01st Feb2016

Bob Gluck ‘Infinite Spirit: Revisiting Music of the Mwandishi Band’ (FMR) 3/5

by ukvibe

bob-gluckThe inspiration for Infinite Spirit emerged from pianist Gluck’s conversations with band members whilst writing “You’ll Know When You Get There: Herbie Hancock and The Mwandishi Band”. Bringing together two key original band members; Billy Hart on drums and Eddie Henderson on trumpet, along with Christopher Dean Sullivan on bass, they join Gluck, who plays acoustic piano and electronics throughout the album, for what is a new exploration of a selection of Mwandishi tunes, rather than just a modern day take on what has been before. Herbie Hancock’s Mwandishi Band was an innovative and forward thinking jazz ensemble from the late 60’s, early 70’s, a band that perhaps in some circles was overlooked a little at the time, compared to other musical innovators of that time. In the spirit of the original music, the quartet perform new interpretations of Hancock’s “Sleeping Giant” and “You’ll Know When You Get There”, Maupin’s “Quasar” and “Water Torture”, Gluck’s “Sideways” and the Sullivan composition “Spirit Unleashed”.
It is indeed that searching spirit that inspires some great collaborative music throughout this album. Often conversational, questioning and textural, there are a plentitude of robust grooves and melodic lyricism on offer. Creative improvisations abound, with Gluck’s inventive piano playing and Henderson’s astute trumpet playing both being a high point throughout. The music evolves as it is performed, allowing all four musicians to play an important role in their own inimitable way. The album opens in pensive mood, with Billy Hart slowly but surely laying the foundation for “Sleeping Giant” to develop. Sprawling and spiralling acoustic piano blends beautifully with Henderson’s crisp, exploratory horn. Evident throughout the session is the reflective interplay and searching nature of the music. “You’ll Know When You Get There” is the perfect example of how tuned into each other these guys are as an acoustic quartet. It’s such a good sound. At this point however, I have to say I have a pretty serious gripe with the music I’m listening to. For me personally, I feel that the insertion of Gluck’s electronics actually detract from the music being performed, rather than adding to it. Don’t get me wrong, there are instances where it works well, as on the intro to “You’ll Know When You Get There”, which offers up a creative and rewarding piece of interplay between Hart’s excellent drumming and Gluck’s electronics. But overall, especially when layered over the top of the whole quartet, it just doesn’t work. I actually find it becomes tiresome and annoying. Many listeners may feel differently, and I for one love my twiddly bits in all forms of music, but I’m sorry to say that for me, on this album, the electronics do not do justice to the balance and warmth of the rest of the music, the resulting effect on my ears being to dub them as “twiddly bits”. Back to the positives though, as the band work their way through “Sideways/Quasar” which once again highlights Billy Hart’s incredibly sensitive and textural drumming, before the tune builds in strength with its graceful, luscious, improvisational feel. “Spirit Unleashed” is a new tune by bassist Sullivan that opens with a virtuosic bass solo, juxtaposed with Gluck’s electronic percolations. There’s a great pulse to this tune as the melody criss crosses with a diversity that’s sums up well just what this band are about. The album closes with “Water Torture”, with its catchy yet off-kilter melody allowing the soloists to stretch and discover new directions.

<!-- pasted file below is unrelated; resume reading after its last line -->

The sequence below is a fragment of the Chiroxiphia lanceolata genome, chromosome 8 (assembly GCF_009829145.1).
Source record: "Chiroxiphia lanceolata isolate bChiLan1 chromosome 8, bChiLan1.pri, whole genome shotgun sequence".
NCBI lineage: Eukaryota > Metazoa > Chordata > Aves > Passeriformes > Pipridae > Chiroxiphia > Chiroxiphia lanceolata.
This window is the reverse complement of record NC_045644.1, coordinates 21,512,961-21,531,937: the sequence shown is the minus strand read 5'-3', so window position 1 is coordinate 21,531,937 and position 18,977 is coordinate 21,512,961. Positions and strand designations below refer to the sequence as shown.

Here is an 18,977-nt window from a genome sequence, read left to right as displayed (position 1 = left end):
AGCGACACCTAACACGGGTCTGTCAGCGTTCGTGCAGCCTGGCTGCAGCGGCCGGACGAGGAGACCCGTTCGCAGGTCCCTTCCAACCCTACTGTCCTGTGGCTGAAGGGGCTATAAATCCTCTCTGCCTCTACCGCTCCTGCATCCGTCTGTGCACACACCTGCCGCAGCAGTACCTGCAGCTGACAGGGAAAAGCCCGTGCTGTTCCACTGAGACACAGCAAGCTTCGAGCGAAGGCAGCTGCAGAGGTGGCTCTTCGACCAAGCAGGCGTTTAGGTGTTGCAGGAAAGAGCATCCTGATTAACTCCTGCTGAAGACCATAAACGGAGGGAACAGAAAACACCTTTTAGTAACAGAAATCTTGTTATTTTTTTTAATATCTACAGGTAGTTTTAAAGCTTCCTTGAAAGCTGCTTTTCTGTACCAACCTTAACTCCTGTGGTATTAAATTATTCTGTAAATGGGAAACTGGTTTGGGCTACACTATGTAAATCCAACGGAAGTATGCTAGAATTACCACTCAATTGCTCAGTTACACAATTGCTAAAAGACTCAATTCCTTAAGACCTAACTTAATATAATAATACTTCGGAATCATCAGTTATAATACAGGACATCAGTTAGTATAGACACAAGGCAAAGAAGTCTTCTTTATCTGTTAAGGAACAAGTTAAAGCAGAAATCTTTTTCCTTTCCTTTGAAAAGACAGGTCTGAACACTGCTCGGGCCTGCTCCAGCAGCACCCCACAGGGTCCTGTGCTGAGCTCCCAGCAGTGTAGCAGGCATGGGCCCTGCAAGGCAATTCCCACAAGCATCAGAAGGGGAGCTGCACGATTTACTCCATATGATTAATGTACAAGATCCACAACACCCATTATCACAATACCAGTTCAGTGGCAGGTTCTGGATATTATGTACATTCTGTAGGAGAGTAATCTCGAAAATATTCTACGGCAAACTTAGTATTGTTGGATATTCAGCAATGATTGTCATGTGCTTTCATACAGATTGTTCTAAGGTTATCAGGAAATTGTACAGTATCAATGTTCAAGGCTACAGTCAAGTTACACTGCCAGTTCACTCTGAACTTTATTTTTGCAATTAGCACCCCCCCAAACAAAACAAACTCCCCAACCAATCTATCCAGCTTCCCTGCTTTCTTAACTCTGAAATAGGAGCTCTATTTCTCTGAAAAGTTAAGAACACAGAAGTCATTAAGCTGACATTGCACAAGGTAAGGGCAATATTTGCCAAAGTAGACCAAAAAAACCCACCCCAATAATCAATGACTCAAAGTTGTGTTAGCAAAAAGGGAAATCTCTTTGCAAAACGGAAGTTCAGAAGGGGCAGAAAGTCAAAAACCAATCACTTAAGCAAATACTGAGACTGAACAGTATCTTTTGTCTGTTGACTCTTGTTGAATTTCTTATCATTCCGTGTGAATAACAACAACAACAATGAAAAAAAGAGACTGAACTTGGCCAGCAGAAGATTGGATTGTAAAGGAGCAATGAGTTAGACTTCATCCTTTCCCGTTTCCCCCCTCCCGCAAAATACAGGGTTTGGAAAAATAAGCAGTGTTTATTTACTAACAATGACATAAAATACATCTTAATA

“Infinite Spirit” is a worthy and enjoyable revisiting of the music of the Mwandishi Band. It gives the listener plenty to contemplate, with its free spirited, excellent performances from all the musicians involved. Ultimately it will perhaps be of more interest to Mwandishi Band devotees, but in 2016 it could also act as a great introduction to the band’s music for new listeners. And depending on your point of view in regard to the electronics element of the album, it’s either a classic or annoyingly flawed… Why not have a listen and make up your own mind.

Mike Gates

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